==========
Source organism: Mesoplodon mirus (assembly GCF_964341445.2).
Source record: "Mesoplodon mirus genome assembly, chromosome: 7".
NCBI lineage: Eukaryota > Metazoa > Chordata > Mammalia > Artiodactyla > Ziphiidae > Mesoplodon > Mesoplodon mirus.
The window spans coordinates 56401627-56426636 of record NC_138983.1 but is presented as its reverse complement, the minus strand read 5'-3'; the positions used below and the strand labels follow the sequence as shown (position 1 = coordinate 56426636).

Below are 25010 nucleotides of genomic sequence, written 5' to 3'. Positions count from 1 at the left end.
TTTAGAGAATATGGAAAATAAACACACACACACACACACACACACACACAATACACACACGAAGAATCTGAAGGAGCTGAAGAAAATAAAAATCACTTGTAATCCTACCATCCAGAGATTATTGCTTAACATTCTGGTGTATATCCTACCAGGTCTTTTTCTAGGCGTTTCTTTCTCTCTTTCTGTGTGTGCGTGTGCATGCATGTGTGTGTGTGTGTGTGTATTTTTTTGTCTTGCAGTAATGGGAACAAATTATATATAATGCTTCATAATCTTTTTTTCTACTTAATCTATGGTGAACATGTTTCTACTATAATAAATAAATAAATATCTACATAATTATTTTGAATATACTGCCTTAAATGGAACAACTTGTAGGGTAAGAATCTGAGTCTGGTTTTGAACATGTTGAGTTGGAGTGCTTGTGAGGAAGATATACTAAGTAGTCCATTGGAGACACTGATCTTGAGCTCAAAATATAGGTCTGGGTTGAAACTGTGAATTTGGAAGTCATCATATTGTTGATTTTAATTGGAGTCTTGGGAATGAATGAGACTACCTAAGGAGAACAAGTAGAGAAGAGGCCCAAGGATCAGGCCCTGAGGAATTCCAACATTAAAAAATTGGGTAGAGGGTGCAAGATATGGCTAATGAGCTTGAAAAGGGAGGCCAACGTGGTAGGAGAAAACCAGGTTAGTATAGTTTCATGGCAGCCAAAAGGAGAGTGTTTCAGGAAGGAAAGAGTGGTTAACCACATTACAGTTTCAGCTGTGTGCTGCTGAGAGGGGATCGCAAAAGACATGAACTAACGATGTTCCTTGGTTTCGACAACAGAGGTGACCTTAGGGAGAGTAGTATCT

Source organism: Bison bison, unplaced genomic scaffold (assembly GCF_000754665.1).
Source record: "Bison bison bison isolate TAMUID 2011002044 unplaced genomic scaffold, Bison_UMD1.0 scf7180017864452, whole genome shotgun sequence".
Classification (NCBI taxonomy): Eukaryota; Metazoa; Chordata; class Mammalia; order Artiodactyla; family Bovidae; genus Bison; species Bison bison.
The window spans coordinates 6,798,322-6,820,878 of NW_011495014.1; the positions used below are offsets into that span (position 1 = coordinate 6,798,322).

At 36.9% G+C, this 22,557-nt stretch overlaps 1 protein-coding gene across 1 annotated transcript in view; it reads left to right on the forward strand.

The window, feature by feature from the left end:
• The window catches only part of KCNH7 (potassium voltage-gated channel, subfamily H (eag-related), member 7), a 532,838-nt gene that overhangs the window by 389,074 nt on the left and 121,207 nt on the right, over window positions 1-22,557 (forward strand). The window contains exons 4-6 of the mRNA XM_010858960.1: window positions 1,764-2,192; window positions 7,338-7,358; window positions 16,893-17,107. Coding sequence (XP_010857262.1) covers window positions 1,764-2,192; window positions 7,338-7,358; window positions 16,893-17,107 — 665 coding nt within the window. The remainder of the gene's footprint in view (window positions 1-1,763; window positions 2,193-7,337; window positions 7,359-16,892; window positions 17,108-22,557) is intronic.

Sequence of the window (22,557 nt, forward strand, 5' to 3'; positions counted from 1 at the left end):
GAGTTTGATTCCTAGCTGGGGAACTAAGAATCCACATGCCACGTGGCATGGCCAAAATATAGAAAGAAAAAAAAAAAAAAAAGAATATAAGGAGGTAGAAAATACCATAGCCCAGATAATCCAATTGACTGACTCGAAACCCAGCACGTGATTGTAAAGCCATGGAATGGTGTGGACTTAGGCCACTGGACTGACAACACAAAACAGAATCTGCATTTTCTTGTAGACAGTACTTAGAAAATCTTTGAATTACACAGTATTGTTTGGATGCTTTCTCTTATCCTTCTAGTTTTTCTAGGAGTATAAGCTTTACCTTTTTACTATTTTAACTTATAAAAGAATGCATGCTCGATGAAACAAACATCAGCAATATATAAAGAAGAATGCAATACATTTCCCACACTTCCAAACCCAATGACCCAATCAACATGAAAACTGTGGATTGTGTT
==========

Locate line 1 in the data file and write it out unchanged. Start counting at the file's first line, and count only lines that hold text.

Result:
Source organism: Mesoplodon mirus (assembly GCF_964341445.2).